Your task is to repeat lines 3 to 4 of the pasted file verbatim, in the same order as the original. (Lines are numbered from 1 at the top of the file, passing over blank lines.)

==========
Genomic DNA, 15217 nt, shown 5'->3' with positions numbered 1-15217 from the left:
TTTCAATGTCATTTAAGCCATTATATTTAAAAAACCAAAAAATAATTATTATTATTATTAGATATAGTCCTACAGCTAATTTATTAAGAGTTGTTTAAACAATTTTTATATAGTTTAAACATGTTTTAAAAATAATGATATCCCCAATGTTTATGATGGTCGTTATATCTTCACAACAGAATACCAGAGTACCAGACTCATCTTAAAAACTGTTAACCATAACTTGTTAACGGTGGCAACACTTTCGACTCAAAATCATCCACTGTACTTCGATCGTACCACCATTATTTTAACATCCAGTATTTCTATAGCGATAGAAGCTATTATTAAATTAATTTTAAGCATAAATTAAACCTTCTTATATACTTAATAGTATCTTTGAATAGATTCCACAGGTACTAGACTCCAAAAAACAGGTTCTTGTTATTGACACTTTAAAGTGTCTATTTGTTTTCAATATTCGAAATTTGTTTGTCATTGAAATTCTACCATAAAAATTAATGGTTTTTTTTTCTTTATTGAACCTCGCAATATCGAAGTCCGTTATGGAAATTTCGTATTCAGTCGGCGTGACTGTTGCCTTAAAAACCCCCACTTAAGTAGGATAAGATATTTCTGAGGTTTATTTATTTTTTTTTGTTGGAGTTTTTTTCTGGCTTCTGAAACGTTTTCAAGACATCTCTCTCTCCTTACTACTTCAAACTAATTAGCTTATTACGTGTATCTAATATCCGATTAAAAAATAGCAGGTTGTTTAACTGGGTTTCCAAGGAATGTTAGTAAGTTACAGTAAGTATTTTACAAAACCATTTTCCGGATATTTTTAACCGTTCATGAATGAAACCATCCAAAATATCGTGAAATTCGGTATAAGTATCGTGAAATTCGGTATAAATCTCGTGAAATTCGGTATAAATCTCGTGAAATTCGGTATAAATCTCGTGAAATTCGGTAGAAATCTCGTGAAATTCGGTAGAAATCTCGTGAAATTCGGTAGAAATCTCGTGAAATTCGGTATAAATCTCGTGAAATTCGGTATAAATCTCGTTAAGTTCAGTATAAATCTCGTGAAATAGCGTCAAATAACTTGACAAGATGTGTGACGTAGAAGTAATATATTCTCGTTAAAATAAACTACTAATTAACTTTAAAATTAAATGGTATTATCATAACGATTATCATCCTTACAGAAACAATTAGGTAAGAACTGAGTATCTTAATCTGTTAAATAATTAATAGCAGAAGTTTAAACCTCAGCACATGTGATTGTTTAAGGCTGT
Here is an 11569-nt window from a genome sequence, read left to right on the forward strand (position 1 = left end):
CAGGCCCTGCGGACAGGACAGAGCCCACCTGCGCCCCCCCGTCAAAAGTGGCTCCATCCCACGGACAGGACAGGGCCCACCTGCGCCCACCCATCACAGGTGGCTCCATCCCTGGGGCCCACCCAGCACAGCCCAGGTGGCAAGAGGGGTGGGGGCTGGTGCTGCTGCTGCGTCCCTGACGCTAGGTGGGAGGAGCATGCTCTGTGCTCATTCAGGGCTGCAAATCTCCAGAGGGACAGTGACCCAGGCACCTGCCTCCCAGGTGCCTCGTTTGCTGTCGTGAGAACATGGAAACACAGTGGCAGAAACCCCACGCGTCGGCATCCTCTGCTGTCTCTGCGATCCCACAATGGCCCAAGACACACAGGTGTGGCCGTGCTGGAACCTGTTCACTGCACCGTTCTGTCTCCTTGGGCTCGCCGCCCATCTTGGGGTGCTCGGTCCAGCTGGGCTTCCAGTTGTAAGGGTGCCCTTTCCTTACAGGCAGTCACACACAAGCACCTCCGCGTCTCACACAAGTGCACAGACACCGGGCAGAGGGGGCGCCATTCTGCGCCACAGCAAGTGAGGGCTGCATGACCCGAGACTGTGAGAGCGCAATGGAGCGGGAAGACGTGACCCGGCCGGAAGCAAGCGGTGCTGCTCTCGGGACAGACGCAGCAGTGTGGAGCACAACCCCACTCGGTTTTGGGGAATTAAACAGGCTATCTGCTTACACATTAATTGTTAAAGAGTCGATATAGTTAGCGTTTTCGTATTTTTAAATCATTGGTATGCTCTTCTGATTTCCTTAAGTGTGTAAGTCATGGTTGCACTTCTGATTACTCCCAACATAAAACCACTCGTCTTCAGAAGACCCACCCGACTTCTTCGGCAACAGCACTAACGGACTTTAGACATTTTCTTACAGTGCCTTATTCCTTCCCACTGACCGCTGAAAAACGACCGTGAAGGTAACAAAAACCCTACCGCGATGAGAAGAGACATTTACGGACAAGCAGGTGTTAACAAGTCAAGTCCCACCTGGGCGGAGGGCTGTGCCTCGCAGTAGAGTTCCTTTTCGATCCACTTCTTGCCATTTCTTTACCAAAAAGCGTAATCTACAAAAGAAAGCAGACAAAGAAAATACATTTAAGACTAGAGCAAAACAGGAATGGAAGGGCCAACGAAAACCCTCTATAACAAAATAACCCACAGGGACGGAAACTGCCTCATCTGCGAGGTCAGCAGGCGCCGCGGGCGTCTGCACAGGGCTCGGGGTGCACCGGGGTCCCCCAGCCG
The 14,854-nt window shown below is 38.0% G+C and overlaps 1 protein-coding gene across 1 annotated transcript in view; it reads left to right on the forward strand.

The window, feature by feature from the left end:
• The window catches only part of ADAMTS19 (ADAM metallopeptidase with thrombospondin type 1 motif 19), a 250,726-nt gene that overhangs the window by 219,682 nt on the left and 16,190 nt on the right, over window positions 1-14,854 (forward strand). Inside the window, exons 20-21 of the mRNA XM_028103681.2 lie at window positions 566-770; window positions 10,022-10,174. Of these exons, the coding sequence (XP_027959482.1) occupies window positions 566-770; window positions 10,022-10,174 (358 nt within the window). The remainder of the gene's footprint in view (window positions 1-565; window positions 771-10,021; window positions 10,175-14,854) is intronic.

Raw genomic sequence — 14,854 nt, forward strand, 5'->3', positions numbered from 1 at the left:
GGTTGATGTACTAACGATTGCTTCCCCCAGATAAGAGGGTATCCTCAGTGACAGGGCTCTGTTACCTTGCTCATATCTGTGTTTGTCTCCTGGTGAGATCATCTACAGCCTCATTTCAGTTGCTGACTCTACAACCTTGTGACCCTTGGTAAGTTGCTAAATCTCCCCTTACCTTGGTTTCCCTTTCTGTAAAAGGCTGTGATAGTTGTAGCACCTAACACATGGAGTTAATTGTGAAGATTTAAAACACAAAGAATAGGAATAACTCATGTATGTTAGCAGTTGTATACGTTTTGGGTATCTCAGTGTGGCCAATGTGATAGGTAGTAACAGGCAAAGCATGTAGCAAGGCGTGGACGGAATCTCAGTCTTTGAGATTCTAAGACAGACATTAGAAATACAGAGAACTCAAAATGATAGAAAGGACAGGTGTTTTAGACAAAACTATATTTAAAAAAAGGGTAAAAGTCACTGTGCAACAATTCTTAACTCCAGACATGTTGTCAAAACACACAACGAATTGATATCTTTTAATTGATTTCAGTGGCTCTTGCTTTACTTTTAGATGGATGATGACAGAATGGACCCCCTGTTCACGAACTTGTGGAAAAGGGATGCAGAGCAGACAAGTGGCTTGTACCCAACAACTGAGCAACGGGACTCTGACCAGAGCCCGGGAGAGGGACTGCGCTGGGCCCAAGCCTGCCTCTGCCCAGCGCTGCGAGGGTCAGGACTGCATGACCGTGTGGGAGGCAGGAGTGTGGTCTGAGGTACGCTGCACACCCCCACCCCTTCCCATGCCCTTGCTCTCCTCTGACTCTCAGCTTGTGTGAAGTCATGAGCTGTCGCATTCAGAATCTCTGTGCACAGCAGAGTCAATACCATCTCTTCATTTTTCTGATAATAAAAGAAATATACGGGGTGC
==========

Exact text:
Here is an 11569-nt window from a genome sequence, read left to right on the forward strand (position 1 = left end):
CAGGCCCTGCGGACAGGACAGAGCCCACCTGCGCCCCCCCGTCAAAAGTGGCTCCATCCCACGGACAGGACAGGGCCCACCTGCGCCCACCCATCACAGGTGGCTCCATCCCTGGGGCCCACCCAGCACAGCCCAGGTGGCAAGAGGGGTGGGGGCTGGTGCTGCTGCTGCGTCCCTGACGCTAGGTGGGAGGAGCATGCTCTGTGCTCATTCAGGGCTGCAAATCTCCAGAGGGACAGTGACCCAGGCACCTGCCTCCCAGGTGCCTCGTTTGCTGTCGTGAGAACATGGAAACACAGTGGCAGAAACCCCACGCGTCGGCATCCTCTGCTGTCTCTGCGATCCCACAATGGCCCAAGACACACAGGTGTGGCCGTGCTGGAACCTGTTCACTGCACCGTTCTGTCTCCTTGGGCTCGCCGCCCATCTTGGGGTGCTCGGTCCAGCTGGGCTTCCAGTTGTAAGGGTGCCCTTTCCTTACAGGCAGTCACACACAAGCACCTCCGCGTCTCACACAAGTGCACAGACACCGGGCAGAGGGGGCGCCATTCTGCGCCACAGCAAGTGAGGGCTGCATGACCCGAGACTGTGAGAGCGCAATGGAGCGGGAAGACGTGACCCGGCCGGAAGCAAGCGGTGCTGCTCTCGGGACAGACGCAGCAGTGTGGAGCACAACCCCACTCGGTTTTGGGGAATTAAACAGGCTATCTGCTTACACATTAATTGTTAAAGAGTCGATATAGTTAGCGTTTTCGTATTTTTAAATCATTGGTATGCTCTTCTGATTTCCTTAAGTGTGTAAGTCATGGTTGCACTTCTGATTACTCCCAACATAAAACCACTCGTCTTCAGAAGACCCACCCGACTTCTTCGGCAACAGCACTAACGGACTTTAGACATTTTCTTACAGTGCCTTATTCCTTCCCACTGACCGCTGAAAAACGACCGTGAAGGTAACAAAAACCCTACCGCGATGAGAAGAGACATTTACGGACAAGCAGGTGTTAACAAGTCAAGTCCCACCTGGGCGGAGGGCTGTGCCTCGCAGTAGAGTTCCTTTTCGATCCACTTCTTGCCATTTCTTTACCAAAAAGCGTAATCTACAAAAGAAAGCAGACAAAGAAAATACATTTAAGACTAGAGCAAAACAGGAATGGAAGGGCCAACGAAAACCCTCTATAACAAAATAACCCACAGGGACGGAAACTGCCTCATCTGCGAGGTCAGCAGGCGCCGCGGGCGTCTGCACAGGGCTCGGGGTGCACCGGGGTCCCCCAGCCG